Phil Sheegl, the former City of Winnipeg official who was a key figure in numerous land deals — including the controversial fire hall land swap — says an audit of the city's real estate transactions is little more than a "witch hunt".

Sheegl told CBC News the Ernst & Young (EY) auditors did not contact him as part of their investigation into numerous city real estate transactions, even though he was a central figure in many of those deals.

"The fact that they didn't interview me or think that it was pertinent to ask me any questions, or just pull comments out of context, I find that embarrassing for them," he said in an interview Wednesday afternoon.

"I would consider this is just a continuation of the same witch hunt that went on on the fire hall audit."

When asked if he would have contacted the auditors himself, Sheegl said he assumed they would call him.

"How would I know that they're not calling me until this thing comes out and it's final?" he said.

As for the report itself, Sheegl said, "I would tell you this was a complete waste of taxpayers' money."

Policies, procedures not followed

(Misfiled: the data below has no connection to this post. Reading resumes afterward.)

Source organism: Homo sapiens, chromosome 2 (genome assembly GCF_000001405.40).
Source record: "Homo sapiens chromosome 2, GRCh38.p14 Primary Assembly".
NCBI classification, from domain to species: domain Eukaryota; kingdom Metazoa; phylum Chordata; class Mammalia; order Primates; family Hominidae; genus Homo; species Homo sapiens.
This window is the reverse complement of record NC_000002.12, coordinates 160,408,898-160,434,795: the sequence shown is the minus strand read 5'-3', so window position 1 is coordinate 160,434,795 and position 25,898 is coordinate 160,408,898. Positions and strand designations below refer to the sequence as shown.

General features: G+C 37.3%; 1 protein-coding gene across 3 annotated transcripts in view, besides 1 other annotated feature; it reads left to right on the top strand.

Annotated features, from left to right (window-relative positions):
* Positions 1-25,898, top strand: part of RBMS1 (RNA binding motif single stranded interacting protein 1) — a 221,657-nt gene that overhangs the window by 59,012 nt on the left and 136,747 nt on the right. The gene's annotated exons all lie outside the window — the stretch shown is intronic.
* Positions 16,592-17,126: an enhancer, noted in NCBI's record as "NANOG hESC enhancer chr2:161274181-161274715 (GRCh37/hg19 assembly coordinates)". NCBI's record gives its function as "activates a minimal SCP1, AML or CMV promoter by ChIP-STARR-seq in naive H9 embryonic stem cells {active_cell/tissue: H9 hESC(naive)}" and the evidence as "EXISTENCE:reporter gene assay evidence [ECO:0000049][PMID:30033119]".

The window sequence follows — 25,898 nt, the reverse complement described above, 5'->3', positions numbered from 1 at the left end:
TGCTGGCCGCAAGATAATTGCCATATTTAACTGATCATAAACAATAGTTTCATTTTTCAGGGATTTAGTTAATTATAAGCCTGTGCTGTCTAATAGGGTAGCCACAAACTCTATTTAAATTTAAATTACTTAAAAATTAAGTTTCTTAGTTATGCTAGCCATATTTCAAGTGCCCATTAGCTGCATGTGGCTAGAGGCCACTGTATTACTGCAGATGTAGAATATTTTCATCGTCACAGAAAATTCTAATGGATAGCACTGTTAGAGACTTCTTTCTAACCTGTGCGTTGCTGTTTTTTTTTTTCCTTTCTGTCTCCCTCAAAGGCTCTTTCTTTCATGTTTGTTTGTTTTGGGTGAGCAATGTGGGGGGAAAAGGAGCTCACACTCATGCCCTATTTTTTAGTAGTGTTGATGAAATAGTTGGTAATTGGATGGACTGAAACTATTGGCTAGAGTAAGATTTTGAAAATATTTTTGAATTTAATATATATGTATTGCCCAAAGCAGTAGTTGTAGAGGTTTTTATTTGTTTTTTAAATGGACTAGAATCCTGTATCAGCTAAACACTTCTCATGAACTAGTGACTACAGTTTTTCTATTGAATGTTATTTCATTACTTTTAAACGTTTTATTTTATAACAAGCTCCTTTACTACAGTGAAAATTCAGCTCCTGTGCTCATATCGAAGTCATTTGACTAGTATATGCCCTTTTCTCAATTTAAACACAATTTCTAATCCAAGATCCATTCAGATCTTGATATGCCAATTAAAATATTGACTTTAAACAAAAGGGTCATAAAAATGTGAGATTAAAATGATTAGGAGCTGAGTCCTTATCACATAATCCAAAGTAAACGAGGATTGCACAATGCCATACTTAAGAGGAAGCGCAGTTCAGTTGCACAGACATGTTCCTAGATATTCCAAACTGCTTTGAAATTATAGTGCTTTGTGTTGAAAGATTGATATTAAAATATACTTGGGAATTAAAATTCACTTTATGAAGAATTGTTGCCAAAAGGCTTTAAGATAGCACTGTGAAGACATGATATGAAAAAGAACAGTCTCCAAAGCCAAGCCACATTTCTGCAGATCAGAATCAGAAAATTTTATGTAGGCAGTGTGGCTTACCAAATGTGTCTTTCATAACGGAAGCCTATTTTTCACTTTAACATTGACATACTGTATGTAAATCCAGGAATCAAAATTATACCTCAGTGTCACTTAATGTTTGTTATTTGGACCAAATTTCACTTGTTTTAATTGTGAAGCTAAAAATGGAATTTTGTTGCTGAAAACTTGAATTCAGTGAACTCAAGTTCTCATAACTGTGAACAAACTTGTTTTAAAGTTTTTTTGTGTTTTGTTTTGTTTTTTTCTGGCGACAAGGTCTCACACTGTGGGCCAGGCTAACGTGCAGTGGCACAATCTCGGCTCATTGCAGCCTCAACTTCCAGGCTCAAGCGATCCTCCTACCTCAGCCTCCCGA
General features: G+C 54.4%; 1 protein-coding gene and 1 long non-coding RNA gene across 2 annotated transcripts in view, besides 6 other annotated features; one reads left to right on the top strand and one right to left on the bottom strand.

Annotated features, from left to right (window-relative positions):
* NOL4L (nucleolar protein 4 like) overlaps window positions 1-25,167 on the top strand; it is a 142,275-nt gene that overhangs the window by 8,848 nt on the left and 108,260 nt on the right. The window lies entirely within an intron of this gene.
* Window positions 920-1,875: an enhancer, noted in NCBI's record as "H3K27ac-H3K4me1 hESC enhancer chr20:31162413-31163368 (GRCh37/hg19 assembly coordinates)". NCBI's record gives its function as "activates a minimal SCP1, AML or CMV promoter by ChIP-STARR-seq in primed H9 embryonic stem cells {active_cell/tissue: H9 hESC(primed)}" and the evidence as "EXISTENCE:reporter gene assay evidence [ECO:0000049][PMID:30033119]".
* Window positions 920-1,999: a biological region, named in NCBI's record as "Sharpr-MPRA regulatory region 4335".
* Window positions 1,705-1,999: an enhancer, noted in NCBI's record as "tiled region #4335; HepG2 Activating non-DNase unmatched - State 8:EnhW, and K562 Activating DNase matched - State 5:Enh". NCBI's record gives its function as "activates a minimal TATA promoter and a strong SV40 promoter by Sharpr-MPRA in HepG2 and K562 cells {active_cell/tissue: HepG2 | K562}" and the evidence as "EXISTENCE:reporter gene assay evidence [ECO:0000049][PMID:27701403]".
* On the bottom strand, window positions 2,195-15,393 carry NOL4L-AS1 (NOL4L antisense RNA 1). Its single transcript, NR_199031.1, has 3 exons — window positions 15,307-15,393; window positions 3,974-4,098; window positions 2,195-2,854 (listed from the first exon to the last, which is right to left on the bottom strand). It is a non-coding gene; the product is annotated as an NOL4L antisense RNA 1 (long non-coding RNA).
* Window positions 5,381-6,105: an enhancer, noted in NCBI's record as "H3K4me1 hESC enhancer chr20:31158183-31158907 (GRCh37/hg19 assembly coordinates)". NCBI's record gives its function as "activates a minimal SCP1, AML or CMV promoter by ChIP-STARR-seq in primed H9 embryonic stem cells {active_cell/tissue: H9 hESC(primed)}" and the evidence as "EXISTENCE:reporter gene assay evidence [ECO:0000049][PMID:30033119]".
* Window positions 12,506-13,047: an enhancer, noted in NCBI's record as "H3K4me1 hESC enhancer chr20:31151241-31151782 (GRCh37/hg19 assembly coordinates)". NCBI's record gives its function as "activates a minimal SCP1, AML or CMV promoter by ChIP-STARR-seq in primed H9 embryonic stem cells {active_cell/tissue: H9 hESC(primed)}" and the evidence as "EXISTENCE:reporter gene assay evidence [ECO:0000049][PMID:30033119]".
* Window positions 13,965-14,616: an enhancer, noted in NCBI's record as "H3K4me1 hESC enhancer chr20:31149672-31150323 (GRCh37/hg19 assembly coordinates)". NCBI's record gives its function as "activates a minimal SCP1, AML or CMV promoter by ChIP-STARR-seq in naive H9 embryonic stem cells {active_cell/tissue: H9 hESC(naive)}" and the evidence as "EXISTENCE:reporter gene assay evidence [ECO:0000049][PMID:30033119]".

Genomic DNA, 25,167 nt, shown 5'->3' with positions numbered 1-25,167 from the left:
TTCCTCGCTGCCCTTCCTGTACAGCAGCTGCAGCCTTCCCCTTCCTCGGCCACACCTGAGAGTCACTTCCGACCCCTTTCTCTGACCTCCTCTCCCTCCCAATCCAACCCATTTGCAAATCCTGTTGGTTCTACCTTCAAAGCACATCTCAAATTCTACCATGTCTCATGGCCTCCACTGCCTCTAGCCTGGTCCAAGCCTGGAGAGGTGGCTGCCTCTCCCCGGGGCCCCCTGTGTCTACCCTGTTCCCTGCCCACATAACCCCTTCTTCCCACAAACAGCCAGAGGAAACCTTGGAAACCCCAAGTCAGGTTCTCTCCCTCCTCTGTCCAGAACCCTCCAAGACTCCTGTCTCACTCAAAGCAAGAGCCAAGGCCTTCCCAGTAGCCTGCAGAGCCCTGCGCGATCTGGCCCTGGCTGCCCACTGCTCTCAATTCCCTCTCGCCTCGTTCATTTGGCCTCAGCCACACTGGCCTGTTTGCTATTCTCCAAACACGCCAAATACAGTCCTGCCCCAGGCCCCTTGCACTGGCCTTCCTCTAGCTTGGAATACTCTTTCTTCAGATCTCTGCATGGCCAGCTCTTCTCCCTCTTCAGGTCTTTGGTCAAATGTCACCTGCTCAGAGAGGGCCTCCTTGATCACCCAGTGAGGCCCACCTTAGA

The EY report, released on Wednesday, states that a number of policies and procedures were not followed in some of the city's real estate transactions.

It reviewed numerous deals going back several years, including the acquisition of the former Canada Post building downtown, which is being turned into the police service's new headquarters.

The auditors found that no appraisal was performed by the city on the Graham Avenue building and that fact wasn't disclosed in city reports recommending that council approve the purchase.

The costs to renovate the building into the police headquarters have ballooned to millions of dollars over original estimates.

Sheegl said a separate audit report on the police headquarters project will prove it has excellent value despite the cost overruns.

Resigned last fall

Sheegl abruptly resigned as the city's chief administrative officer last fall, several days before Ernst & Young released a scathing audit of the fire hall land swap.

That land deal, which called for the city to flip two abandoned fire halls and some land over to Shindico Realty in exchange for property on Taylor Avenue, was arranged without council being aware of it.

But by the time council nixed the deal, construction on a new fire-paramedic station on the Taylor land was almost complete.

As city councillors started reviewing the new real estate report on Wednesday morning, Mayor Sam Katz criticized the EY auditors for not talking to Sheegl or staff at Shindico.

Katz described the report not so much as an audit — even though council had ordered an audit — but more of a management review.

While the mayor said he doesn't think the audit did a proper job, he brushed aside questions about whether a police investigation or public inquiry should be held into the issue.

Read the report

Read the Ernst & Young audit findings and recommendations report below. The document was released by the City of Winnipeg on Wednesday afternoon.